• There would be an obvious capacity relief between Karlsruhe and Basle: the left-bank Rhine Valley line. Using it would involve a switch to and from a different electrification system when crossing into and out of France, however, it's the same as on the Betuwe line, so the multi-system locos already in use can master it. France and Germany would only need to electrify and upgrade the Wörth–Strasbourg section to make this a reality, however, nothing much happens in that direction. (Presently the most notable freight transports on the line are the trains with the Castor nuclear waste containers between the La Hague reprocessing plant and the Gorleben final storage site.)

  • Further south, there are plans to divert some of the traffic away from the congested hub of Basle by electrifying the line in the Upper Rhine Valley, on the German side of the Swiss-German border. However, in spite of several bilateral agreements, the project is moving forward at glacial speed. The current target date is 2016, but I'm sceptical.

  • Stuttgart 21, the project to replace Stuttgart's surface terminus with an underground through station, has been covered in two diaries by epochepoque on ET; and the protests and controversy around the project was covered in several Salon comments. While I see Stuttgart 21 itself as more of an ill-designed real estate scheme than a solution to transport problems, I argued that the connected high-speed line to Ulm would very much make sense, to relieve the congested existing line that includes a mountain pass.

  • Bavaria's north-east, the region around Hof, is presently a dieselised island. This is where the new north–south freight corridor is to be created by electrifying the Reichenbach–Hof–Regensburg mainline. As the IRJ article says, the only obstacle to the completion of the project is the federal government's approval of its part in the budget... and thus it's not unlikely that Hof will become an electrification dead-end for long years.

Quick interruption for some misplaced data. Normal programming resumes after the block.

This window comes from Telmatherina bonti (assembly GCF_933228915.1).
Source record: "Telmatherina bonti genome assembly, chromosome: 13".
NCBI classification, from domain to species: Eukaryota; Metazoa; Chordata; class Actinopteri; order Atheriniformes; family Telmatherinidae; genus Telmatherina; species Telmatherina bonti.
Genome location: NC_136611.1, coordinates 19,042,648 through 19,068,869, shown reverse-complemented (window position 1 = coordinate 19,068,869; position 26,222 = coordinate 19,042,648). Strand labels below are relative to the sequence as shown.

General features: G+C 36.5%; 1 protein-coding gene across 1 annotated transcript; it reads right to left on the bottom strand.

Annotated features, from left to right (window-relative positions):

• Five years ago Germany opened a high-speed line between Nuremberg and Ingolstadt, but only upgraded the Ingolstadt–Munich section (with some extra tracks for Munich's commuter trains). The line being part of the north–south corridor serving Hamburg and Bremen, recent capacity problems should be no surprise... Long-distance passenger traffic should have been separated here, too.

  • Further south, Austria is quadruple-tracking the Inn Valley line all the way from the future Brenner Base Tunnel to the German border (again see The EU's emerging high-speed networkS). It would make sense to double the line on the German side, too, especially between Munich and Rosenheim where the line to Salzburg branches off (presently there is quadruple-tracking only for Munich's commuter trains). But there are no such plans.